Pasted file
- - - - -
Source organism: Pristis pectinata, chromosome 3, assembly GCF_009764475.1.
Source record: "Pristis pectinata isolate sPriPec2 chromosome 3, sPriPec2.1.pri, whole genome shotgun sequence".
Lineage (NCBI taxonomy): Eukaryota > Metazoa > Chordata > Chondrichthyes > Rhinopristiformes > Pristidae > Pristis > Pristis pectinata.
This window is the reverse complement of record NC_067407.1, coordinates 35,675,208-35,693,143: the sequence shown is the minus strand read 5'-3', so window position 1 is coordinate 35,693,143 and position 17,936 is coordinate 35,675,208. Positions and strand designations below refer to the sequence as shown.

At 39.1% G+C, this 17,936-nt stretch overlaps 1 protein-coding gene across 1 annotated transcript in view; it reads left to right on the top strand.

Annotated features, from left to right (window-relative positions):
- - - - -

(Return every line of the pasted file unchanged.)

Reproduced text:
Source organism: Pristis pectinata, chromosome 3, assembly GCF_009764475.1.
Source record: "Pristis pectinata isolate sPriPec2 chromosome 3, sPriPec2.1.pri, whole genome shotgun sequence".
Lineage (NCBI taxonomy): Eukaryota > Metazoa > Chordata > Chondrichthyes > Rhinopristiformes > Pristidae > Pristis > Pristis pectinata.
This window is the reverse complement of record NC_067407.1, coordinates 35,675,208-35,693,143: the sequence shown is the minus strand read 5'-3', so window position 1 is coordinate 35,693,143 and position 17,936 is coordinate 35,675,208. Positions and strand designations below refer to the sequence as shown.

At 39.1% G+C, this 17,936-nt stretch overlaps 1 protein-coding gene across 1 annotated transcript in view; it reads left to right on the top strand.

Annotated features, from left to right (window-relative positions):